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Looking after your dog’s claws and dog nail clipping

Whether your dog is an energetic puppy or a fully grown adult they will rarely, if ever, need their nails trimmed. But it’s still a good idea to keep an eye on your dog’s nails – and know how to clip them, just in case!

When you go for walks together, hard surfaces such as the pavement will naturally wear your dog’s nails down, which leaves you with very little work to do. However, if your dog’s nails aren’t looking after themselves, their untrimmed nails can break, bleed or even grow into their feet, causing them a lot of discomfort. If your furry friend is a senior, walking on overgrown dog nails can cause pain if they have arthritic feet.

But what should you look out for? Hearing a 'click-click-click' noise as they walk on hard floors is the most obvious sign that your dog’s nails need a clip. Dog nail clipping is relatively simple, but you need to know how to correctly clip your dog’s claws to avoid causing damage or pain, which is easily done by accident. To make things easier and less stressful for your dog and you, always consult your vet or veterinary nurse before attempting to clip your dog’s claws at home.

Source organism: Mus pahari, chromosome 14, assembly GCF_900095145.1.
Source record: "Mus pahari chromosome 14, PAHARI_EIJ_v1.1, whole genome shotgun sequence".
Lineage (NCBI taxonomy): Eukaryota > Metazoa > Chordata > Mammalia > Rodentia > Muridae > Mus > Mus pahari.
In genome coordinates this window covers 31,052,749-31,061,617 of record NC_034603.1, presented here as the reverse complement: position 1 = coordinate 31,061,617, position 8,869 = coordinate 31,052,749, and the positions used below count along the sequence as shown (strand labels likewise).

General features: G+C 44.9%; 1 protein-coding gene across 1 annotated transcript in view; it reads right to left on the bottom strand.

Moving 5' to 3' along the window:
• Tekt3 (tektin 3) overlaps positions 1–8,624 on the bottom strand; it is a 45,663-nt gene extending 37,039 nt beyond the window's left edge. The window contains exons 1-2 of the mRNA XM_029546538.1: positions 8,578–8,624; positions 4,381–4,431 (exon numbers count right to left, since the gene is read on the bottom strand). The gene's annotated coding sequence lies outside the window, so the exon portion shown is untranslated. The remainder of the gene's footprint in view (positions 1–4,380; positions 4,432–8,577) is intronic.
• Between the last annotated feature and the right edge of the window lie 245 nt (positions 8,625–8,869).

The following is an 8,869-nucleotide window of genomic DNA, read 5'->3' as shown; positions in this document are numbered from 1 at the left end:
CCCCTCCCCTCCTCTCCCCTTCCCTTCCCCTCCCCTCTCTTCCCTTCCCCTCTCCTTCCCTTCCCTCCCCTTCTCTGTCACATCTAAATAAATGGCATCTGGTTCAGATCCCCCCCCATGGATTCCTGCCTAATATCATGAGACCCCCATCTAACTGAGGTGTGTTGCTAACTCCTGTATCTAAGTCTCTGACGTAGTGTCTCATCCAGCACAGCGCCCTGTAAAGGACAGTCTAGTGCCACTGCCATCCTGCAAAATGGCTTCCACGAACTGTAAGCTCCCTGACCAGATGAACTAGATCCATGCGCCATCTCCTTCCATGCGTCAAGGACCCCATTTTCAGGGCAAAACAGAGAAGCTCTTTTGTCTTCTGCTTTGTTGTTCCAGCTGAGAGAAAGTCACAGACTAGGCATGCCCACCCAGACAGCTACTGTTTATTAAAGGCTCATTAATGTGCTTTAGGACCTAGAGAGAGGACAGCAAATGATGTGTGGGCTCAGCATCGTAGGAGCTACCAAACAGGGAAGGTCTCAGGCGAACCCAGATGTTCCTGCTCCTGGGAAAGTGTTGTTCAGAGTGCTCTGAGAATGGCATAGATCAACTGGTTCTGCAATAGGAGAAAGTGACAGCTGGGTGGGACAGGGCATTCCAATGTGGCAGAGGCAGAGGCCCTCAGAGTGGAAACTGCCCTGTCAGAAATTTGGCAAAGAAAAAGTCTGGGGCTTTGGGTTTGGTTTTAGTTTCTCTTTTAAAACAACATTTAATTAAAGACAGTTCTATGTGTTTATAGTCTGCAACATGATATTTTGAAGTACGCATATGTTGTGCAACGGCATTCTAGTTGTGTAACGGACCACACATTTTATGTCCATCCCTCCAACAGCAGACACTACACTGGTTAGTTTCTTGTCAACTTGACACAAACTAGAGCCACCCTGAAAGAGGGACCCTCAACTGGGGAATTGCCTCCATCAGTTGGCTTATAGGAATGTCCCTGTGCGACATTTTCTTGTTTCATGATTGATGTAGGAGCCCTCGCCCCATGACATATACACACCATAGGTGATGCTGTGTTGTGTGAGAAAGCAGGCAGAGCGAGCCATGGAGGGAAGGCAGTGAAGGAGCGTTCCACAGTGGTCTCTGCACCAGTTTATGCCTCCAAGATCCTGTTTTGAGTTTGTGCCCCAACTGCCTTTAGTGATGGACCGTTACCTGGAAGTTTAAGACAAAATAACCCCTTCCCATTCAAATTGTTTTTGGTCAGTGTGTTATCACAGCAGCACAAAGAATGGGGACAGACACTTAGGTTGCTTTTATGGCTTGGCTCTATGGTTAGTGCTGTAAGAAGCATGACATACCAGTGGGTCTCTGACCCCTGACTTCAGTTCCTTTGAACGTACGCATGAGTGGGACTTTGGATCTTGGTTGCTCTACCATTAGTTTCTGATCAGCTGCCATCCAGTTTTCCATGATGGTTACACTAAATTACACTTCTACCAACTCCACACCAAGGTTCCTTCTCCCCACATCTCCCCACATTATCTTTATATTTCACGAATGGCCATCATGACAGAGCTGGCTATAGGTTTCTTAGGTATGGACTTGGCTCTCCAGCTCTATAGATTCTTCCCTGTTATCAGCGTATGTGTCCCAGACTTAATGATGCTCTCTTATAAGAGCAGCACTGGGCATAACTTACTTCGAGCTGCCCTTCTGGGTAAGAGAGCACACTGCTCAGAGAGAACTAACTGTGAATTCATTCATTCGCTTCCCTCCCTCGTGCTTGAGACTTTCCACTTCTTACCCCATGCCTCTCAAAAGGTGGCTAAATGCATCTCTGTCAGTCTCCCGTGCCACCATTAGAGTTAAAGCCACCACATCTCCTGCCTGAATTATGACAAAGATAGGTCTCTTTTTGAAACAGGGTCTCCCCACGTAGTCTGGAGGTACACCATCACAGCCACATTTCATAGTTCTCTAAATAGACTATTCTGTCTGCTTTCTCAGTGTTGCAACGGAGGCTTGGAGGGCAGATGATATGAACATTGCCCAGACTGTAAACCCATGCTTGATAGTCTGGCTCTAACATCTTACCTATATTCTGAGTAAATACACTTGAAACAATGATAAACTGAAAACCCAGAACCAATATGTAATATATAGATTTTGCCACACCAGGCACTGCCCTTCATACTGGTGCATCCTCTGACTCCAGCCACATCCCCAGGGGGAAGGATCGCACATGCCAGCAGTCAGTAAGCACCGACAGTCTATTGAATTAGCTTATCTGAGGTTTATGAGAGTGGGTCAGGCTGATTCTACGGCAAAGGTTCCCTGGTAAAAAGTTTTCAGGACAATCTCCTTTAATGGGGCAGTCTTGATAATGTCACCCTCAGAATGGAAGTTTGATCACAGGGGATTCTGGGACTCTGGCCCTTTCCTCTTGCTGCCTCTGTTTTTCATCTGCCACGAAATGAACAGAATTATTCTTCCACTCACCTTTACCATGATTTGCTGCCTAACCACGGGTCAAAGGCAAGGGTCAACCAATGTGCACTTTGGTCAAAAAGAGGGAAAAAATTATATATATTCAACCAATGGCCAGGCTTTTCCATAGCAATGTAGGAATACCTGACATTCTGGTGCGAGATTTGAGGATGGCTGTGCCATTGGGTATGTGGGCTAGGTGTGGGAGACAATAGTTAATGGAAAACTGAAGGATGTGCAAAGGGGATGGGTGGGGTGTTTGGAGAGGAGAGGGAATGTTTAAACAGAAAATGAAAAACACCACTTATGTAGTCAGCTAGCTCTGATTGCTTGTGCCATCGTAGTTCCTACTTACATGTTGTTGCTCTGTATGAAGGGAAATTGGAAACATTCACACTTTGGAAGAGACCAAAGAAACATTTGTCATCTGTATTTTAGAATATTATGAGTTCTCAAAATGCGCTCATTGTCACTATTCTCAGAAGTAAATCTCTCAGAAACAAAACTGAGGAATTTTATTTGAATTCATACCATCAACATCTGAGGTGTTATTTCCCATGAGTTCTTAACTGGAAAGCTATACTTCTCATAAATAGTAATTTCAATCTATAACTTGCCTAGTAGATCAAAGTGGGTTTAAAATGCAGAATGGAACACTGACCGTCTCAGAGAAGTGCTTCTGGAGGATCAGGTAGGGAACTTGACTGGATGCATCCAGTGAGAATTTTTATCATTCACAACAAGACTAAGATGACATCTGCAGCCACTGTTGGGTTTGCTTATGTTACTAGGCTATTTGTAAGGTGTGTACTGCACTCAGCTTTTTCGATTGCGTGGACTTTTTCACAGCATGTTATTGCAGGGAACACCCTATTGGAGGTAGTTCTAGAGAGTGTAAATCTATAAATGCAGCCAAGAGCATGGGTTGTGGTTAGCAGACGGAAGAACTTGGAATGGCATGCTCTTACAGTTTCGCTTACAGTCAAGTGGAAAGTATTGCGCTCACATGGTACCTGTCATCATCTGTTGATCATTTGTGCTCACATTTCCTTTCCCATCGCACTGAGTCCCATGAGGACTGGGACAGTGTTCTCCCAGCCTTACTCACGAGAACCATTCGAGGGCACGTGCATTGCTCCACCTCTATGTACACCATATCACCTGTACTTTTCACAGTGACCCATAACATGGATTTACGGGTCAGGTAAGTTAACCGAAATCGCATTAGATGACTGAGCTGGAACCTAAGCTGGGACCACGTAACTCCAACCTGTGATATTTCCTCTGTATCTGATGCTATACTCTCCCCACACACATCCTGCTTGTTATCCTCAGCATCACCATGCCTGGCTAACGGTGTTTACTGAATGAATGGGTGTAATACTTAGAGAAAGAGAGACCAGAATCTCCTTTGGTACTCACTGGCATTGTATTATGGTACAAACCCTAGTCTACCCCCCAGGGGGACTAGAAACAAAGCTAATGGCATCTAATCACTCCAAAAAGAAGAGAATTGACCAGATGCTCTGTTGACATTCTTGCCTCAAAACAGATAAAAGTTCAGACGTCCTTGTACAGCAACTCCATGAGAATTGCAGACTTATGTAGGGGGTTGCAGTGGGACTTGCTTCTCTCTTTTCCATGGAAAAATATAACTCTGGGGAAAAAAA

How to clip your dog’s nails

If your dog hasn’t had their nails clipped before, or if you haven’t clipped dogs’ nails yourself, it can be a strange experience for both of you! However, if you prepare well, keep your dog calm, and follow these simple steps you’ll be done in no time.

And of course, if you’re still not sure, your vet will be happy to help.

Before you start

  • If your dog is a bit nervous, stressed or upset about having his nails clipped, or at worst tries to nip you, do not try to clip his nails yourself – it’s fine to ask your vet to do it.
  • Most veterinary practices have clinics where dog nail clipping can be done easily and cheaply. This takes the stress away, and you’ll know your dog is being looked after by an expert.